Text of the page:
November 5, 2008
by Corinne Lynds
Three years ago, Chester Nagy was facing a number of challenges. “Our factory was very old, with very old-school ways of doing things,” says the president of Plains Fabrication & Supply, a Calgary-based steel fabrication company. It was struggling with labour shortages, cash-flow issues and organizational challenges that were crippling the bottom line. “I wanted to make some changes but wasn’t sure where to begin.”
Nagy turned to the Alberta government’s lean assessment program, which helped kick-start his plant’s productivity improvements. Now the company is breaking ground on a new, state-of-the-art manufacturing operation to produce sweetener packages, heaters, separators, pressure vessels, skid packages and other custom fabrication.
He heard about the program offering to do free lean assessments for local businesses from a competitor, and was intrigued. He contacted Clif Skrypnyk, director of manufacturing systems at Alberta Employment, Immigration and Industry, and set up a preliminary meeting.
“Clif came down and we discussed what I wanted to do, and he explained all about what lean is,” says Nagy. “It turns out this was exactly what I was looking for, I just didn’t know what to call it, or how to go about it.”
Plains Fabrication & Supply soon arranged for Skrypnyk to come back and complete the lean assessment. “It takes roughly four hours,” he explains. “First we spend a half hour or so meeting with senior management, then we spend one and a half to two hours doing a walk about at the plant to look for potential areas of improvement. After that we sit down with senior management and give them our recommendations.”
This initial assessment is by no means detailed or complex, but rather it’s designed to give management some perspective on what quick changes could be made to glean immediate returns.
The assessment revealed a staggering 50% of the shop floor was wasted space. Noting many potential areas for improvement in Skrypnyk’s assessment, Nagy was eager to get started making the necessary changes.
When an assessment is complete, Skrypnyk says the potentially lean company has a couple of choices: “It can implement lean on its own and use us as coaches and mentors, or hire an outside lean consulting firm.”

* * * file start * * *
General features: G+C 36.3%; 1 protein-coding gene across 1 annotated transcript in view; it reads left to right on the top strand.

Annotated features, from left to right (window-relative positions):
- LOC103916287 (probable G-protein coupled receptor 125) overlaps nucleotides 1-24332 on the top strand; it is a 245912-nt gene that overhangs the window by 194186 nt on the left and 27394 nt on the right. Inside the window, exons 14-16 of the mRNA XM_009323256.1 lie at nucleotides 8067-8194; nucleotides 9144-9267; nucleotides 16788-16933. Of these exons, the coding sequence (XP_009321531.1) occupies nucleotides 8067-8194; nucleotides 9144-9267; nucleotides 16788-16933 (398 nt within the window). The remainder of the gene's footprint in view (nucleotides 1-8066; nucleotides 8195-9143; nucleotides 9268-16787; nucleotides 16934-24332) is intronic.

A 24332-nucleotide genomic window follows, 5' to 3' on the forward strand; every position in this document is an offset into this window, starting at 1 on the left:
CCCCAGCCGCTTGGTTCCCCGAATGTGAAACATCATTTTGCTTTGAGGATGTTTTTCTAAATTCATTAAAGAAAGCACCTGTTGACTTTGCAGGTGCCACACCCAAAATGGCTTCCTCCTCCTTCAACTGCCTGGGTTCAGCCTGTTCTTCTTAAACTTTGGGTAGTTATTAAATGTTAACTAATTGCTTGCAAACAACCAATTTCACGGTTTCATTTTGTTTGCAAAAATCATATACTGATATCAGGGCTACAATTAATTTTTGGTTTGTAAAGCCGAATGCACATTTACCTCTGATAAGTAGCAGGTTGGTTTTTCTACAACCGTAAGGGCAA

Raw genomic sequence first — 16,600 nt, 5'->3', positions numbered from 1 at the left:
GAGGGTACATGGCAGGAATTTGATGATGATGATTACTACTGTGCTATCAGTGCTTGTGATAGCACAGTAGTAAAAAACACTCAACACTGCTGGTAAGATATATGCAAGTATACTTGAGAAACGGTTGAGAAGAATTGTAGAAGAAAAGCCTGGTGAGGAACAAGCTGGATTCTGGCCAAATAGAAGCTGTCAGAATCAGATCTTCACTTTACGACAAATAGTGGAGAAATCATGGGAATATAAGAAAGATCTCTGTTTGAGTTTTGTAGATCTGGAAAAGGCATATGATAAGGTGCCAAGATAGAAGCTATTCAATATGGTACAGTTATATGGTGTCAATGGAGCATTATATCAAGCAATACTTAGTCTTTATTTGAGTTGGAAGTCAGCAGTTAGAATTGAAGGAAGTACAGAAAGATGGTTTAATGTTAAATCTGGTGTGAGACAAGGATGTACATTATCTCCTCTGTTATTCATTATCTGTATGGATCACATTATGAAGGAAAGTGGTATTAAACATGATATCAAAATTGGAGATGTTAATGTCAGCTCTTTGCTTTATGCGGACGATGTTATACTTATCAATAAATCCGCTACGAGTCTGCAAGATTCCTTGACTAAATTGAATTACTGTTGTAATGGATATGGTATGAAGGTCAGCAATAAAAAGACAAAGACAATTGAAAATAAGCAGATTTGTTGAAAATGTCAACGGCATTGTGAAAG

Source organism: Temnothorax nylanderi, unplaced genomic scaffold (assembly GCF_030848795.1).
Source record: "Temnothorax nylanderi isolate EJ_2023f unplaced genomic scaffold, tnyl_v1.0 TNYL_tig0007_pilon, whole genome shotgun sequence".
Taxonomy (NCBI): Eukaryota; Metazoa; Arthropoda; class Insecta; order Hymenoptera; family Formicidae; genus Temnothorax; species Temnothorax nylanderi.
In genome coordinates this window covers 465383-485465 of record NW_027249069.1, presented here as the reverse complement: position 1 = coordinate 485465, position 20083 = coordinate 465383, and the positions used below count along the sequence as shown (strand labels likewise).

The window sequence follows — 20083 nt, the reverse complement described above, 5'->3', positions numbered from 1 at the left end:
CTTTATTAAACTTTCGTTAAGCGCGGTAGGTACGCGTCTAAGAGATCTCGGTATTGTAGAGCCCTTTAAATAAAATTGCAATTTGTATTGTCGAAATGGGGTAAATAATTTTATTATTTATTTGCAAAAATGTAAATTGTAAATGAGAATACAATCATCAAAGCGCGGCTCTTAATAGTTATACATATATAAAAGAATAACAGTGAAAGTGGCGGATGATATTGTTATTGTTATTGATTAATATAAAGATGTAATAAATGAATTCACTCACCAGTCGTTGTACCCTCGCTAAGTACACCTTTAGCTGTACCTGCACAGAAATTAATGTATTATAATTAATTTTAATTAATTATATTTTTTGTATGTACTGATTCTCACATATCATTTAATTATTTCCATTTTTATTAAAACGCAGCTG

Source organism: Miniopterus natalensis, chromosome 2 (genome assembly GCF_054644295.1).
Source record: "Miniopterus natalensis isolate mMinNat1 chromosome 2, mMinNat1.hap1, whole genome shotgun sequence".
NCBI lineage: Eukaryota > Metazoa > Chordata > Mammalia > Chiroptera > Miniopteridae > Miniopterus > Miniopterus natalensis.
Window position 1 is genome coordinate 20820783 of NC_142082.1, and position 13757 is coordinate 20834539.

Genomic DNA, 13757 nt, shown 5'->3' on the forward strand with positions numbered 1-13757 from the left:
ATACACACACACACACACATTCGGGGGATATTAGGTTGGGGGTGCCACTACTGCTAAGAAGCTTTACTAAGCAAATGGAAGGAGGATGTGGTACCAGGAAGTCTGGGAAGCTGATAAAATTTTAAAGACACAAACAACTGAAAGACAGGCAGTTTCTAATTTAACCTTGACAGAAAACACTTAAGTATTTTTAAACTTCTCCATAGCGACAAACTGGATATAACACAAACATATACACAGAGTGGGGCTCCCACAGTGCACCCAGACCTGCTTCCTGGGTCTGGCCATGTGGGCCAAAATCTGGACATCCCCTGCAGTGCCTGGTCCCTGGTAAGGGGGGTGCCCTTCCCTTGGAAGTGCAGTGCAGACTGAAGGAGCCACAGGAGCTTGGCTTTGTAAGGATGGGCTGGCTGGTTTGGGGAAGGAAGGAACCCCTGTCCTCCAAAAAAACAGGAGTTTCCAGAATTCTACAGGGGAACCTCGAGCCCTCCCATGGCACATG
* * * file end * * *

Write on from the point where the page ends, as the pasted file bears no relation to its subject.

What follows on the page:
The company decided to go it alone with some guidance and training from the Alberta government.
The first recommendation was to enrol the staff in a four-hour Lean 101 workshop to insure everyone was on the same page. Skrypnyk and three members of the Alberta lean team provide the training for up to 34 people at $80 per hour.
He trained all 160 of Plains Fabrication & Supply employees in five back-to-back, half-day training courses.
With the training done, the steel fabricator began its lean transformation by focusing first on the small vessels area of its workshop. Nagy and his newly created lean team analyzed crane pickups, lead time, floor space, layout time and travel distances as they searched for areas to improve. Once the flow was reorganized and the area cleaned up, massive productivity improvements were achieved (see Lean successes).
Before the improvements, small pressure vessels had a 44-day lead time. It now takes just five days.
Lean improvements are still being implemented, which is helping to grow the business.
“Three years ago our growth margin was 15.7 per cent. Now we’re sitting at about 32%,” says Nagy. “We’re doing just over 50% of the volume we used to do, but we’re making twice as much [profit].”
This flows from a changeover in product lineup and a scaling back of the less productive areas at the plant. However, the time for paring down is over. The company is now firmly back on track in terms of growth.
“We went from about $24 million five years ago [with nearly twice the volume], to just under $15 million last year, and this year we already have $20 million sold.”
After more than 20 years in its 80-year-old building, the company is breaking ground on a new facility that’s based on lean flow.
“We have 90,000-square feet at our old plant, the most we ever produced was $24 million,” says Nagy. “This new space is actually 65,000-square feet and our estimated revenue capability is $40 million.”
In the spirit of continuous improvement, further enhancements will be made at the new facility. Creating a better work environment and being more environmentally aware will put Plains Fabrication & Supply well on the way to meeting its goal of becoming a world-class organization.